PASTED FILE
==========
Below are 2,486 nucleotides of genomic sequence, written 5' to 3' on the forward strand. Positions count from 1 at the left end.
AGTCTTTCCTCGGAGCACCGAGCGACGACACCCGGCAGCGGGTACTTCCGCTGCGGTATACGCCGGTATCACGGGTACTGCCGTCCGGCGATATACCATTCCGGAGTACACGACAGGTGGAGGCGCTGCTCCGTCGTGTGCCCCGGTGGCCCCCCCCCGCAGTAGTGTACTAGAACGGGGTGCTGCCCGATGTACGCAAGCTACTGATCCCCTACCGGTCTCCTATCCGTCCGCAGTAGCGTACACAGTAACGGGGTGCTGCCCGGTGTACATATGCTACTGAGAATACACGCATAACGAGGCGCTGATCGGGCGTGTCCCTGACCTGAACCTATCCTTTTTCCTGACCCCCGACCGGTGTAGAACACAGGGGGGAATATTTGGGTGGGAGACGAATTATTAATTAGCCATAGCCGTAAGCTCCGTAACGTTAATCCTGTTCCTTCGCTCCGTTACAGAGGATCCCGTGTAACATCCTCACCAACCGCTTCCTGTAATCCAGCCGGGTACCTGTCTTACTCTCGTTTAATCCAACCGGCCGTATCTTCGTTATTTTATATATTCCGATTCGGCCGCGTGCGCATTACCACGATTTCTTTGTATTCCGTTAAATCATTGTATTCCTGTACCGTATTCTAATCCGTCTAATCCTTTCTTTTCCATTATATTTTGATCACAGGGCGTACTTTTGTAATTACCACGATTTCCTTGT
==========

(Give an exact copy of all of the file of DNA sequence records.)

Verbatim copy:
Below are 2,486 nucleotides of genomic sequence, written 5' to 3' on the forward strand. Positions count from 1 at the left end.
AGTCTTTCCTCGGAGCACCGAGCGACGACACCCGGCAGCGGGTACTTCCGCTGCGGTATACGCCGGTATCACGGGTACTGCCGTCCGGCGATATACCATTCCGGAGTACACGACAGGTGGAGGCGCTGCTCCGTCGTGTGCCCCGGTGGCCCCCCCCCGCAGTAGTGTACTAGAACGGGGTGCTGCCCGATGTACGCAAGCTACTGATCCCCTACCGGTCTCCTATCCGTCCGCAGTAGCGTACACAGTAACGGGGTGCTGCCCGGTGTACATATGCTACTGAGAATACACGCATAACGAGGCGCTGATCGGGCGTGTCCCTGACCTGAACCTATCCTTTTTCCTGACCCCCGACCGGTGTAGAACACAGGGGGGAATATTTGGGTGGGAGACGAATTATTAATTAGCCATAGCCGTAAGCTCCGTAACGTTAATCCTGTTCCTTCGCTCCGTTACAGAGGATCCCGTGTAACATCCTCACCAACCGCTTCCTGTAATCCAGCCGGGTACCTGTCTTACTCTCGTTTAATCCAACCGGCCGTATCTTCGTTATTTTATATATTCCGATTCGGCCGCGTGCGCATTACCACGATTTCTTTGTATTCCGTTAAATCATTGTATTCCTGTACCGTATTCTAATCCGTCTAATCCTTTCTTTTCCATTATATTTTGATCACAGGGCGTACTTTTGTAATTACCACGATTTCCTTGT